Why TomTom Sucks

TomTom's latest Go 740 Live is piled with features, but I've tested TomToms for five years, and in that time, nobody has fixed the platform's inherent problems. In fact they're only getting worse.

This past week I drove around with the new $US400 TomTom Go 740 LIVE, both around town and on a road trip, and I was shocked to see that the problems I used to bitch about years ago still persist. What good are turn-lane guidance, connected searches and live traffic and weather—let alone user-editable community-powered mapping tools—when the basic experience sucks so painfully? TomTom is feature obsessed, but doesn't appear to care at all about actually improving the product. Here are the major gripes—mostly old and persistent, some new and freshly horrible:

• It still takes 5 clicks (and three different screens) to cancel—pardon me, "clear"—an active route. Even with voice command, you have to know the right lingo or you're SOL.

• The main screen is still a mess, mainly too much unnecessary clutter: Satellite signal strength? Minutes till turn and distance till turn and time at turn, plus time at destination? Traffic alert icons even when there are no traffic alerts? The road graphics still look horrible, and the refresh isn't always fast enough to tell you where you are.

• With the exception of the recently added highway lane guidance screen—which you only get on multi-lane highways—the actual turning instructions are unclear. There's no bar up top that says the name of the street you should turn on, and you only hear the street names and numbers aloud if you select the single (and relatively incoherent) "computer" voice out of many, many more pleasant voices. Also, when you're cruising on a long stretch of highway, it keeps telling you what exits not to take, even if you're going straight for hundreds of miles. Annoying.

• It doesn't turn on and off with ignition—like all Garmins do—so it's always sitting there on as you're leaving the car, and you have to turn it on manually when you remember to, generally after you've started driving.

• TomTom still just pretends to be US-friendly. The meaningless "international" icons, featureless line-drawing maps and the use of expressions like "motorway" make you quickly realise this is a one-design-fits-all-countries product—and the US is a low priority.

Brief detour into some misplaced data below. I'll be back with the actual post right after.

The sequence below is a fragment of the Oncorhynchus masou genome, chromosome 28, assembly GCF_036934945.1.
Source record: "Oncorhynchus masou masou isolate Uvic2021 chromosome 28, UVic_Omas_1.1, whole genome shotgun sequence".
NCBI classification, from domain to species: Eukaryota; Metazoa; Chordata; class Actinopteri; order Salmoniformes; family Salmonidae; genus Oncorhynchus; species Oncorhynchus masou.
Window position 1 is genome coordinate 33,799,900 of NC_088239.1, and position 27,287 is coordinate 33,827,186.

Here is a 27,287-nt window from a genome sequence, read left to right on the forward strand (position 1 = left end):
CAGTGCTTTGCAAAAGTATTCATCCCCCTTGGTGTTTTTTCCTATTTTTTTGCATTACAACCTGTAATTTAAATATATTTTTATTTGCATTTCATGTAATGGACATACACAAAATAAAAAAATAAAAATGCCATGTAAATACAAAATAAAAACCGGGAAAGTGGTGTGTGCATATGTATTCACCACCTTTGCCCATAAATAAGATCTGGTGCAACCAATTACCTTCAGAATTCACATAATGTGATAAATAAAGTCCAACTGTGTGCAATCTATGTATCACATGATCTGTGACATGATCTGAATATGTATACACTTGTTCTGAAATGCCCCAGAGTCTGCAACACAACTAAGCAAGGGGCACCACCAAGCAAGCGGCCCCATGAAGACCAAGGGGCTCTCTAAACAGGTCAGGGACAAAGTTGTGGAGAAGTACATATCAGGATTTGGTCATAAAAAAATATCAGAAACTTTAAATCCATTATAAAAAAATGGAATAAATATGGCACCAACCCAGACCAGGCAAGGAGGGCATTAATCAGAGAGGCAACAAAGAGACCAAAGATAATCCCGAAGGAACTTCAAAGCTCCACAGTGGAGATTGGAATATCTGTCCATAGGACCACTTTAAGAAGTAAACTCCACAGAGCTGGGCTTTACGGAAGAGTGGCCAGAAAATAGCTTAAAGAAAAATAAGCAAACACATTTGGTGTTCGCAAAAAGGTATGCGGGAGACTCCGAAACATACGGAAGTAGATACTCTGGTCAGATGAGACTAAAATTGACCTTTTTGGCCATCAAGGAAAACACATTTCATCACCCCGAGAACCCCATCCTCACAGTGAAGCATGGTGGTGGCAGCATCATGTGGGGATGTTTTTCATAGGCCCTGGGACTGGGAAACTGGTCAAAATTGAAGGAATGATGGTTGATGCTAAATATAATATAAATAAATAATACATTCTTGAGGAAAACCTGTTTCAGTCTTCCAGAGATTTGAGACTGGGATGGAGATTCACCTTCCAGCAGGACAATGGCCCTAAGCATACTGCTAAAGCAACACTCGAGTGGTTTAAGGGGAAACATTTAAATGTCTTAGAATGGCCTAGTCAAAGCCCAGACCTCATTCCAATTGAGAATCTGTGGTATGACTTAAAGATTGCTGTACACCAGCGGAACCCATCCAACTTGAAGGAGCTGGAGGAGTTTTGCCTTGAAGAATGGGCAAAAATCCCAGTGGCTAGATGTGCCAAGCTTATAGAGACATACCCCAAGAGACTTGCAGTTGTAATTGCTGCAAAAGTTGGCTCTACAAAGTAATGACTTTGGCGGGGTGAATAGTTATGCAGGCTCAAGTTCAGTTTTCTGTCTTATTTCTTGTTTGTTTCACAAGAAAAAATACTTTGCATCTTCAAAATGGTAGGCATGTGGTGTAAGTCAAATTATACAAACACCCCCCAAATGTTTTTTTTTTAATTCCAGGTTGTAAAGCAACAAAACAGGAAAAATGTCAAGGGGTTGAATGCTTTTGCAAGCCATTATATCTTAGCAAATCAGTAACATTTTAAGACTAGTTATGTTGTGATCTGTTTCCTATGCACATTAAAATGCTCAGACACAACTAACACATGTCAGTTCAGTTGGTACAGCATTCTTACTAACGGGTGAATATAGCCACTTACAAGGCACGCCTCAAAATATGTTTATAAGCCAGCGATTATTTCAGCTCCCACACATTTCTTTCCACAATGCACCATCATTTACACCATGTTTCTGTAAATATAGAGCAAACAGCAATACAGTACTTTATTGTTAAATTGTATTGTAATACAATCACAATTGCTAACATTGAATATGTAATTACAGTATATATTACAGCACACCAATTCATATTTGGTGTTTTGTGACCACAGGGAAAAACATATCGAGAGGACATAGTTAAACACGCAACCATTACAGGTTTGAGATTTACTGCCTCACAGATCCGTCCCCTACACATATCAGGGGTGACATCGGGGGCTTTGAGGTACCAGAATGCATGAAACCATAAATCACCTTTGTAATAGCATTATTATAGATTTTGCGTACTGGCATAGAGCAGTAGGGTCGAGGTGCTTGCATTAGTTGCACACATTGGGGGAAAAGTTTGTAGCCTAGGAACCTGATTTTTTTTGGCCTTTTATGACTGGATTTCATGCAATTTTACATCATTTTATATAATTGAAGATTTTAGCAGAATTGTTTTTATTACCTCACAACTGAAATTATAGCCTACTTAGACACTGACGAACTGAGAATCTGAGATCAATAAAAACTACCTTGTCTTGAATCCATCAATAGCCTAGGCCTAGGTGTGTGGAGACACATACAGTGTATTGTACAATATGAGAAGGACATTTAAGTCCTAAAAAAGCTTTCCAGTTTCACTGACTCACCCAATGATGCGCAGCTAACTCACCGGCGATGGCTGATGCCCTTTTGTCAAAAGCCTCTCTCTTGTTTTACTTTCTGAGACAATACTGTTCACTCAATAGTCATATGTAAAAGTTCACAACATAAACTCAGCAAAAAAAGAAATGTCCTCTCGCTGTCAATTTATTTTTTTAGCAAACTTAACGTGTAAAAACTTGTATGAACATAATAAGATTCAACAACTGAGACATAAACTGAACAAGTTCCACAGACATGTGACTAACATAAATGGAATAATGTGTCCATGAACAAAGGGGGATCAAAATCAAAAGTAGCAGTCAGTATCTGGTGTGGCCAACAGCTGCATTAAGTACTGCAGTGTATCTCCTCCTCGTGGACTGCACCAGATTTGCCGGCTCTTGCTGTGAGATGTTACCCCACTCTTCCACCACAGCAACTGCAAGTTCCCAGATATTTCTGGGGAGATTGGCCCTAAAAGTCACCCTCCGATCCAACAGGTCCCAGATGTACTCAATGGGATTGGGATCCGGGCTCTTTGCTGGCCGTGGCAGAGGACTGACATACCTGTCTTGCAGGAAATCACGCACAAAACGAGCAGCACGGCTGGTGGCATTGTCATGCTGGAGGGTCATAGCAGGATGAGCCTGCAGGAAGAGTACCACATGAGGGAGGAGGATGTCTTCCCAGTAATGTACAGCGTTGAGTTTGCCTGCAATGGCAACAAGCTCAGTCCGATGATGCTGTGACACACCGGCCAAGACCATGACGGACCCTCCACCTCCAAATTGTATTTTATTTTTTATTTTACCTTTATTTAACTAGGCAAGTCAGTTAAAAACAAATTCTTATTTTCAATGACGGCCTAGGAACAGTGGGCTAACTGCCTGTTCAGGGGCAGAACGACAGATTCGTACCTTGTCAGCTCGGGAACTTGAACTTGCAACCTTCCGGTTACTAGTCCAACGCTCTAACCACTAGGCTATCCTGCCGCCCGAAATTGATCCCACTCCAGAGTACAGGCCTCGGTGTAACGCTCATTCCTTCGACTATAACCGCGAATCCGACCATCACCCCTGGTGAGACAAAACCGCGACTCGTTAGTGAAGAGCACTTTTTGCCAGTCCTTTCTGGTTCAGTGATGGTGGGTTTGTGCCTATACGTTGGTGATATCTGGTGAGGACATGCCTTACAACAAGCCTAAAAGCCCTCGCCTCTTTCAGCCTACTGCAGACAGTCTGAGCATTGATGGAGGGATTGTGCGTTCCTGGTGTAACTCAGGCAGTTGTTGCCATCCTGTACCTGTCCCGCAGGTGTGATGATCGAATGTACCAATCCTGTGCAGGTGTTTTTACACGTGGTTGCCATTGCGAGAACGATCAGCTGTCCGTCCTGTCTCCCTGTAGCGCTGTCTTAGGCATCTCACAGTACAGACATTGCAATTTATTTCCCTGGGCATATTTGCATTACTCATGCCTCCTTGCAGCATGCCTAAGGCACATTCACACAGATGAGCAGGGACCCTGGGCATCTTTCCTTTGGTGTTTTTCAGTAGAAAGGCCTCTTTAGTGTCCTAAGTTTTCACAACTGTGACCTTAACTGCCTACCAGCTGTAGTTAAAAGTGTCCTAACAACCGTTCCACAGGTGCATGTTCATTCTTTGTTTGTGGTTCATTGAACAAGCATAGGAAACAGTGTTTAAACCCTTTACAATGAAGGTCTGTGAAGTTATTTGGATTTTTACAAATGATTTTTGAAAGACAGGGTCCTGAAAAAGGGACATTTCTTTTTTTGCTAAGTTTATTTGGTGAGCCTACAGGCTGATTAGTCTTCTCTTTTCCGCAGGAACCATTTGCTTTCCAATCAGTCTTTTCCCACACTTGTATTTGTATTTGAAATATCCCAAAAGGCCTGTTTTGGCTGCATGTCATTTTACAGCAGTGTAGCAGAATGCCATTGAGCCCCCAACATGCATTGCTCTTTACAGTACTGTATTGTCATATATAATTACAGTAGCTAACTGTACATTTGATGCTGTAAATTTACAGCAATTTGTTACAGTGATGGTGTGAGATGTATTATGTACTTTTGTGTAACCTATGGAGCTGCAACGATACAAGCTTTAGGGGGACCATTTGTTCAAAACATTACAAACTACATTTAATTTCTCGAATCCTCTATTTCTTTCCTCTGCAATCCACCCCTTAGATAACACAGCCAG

• Voice recognition is unhelpful, because in order to use it, you have to memorise all of the possible commands, and in my experience, the thing has a hard time figuring out what you're trying to say.

• Newfangled screw-in suction mount sucks in the wrong way. It's worse than TomTom's older mounts—which were a rare design win for the company, now apparently gone. Also, as you can see from the photo above, the matte screen is hard to see in bright sunlight, even with the backlight jacked up.

If TomTom isn't willing to address its products' fundamental problems, it deserves to fail in this business. Does that sound heartless? What's heartless is foisting sub-par hardware on unsuspecting mums and pops, who don't have the privilege of testing a bunch of stuff side by side. Because I have a heart, and care about your hard-earned money, it's my duty to tell you—and your mum and dad—to avoid TomTom like the freakin' plague. (In case you were wondering, Garmins are still the best—even the cheap ones.)

AU: Just to throw in my two cents - I haven't played around with a TomTom for a year or two now, but their older models all worked fine for me - the lack of Americanisms certainly isn't a problem, and I've found that the voice navigation is clear and easy to understand from units I've tested. I might just have to get a few satnavs in to play with to make sense of all this...


    Hey Nick, please do! I've always preferred TomTom and have found that the other units out there (Garmin and Navman) and have just found the interface to be bland and 80's looking... At least the TomTom has bright and easy to read icons!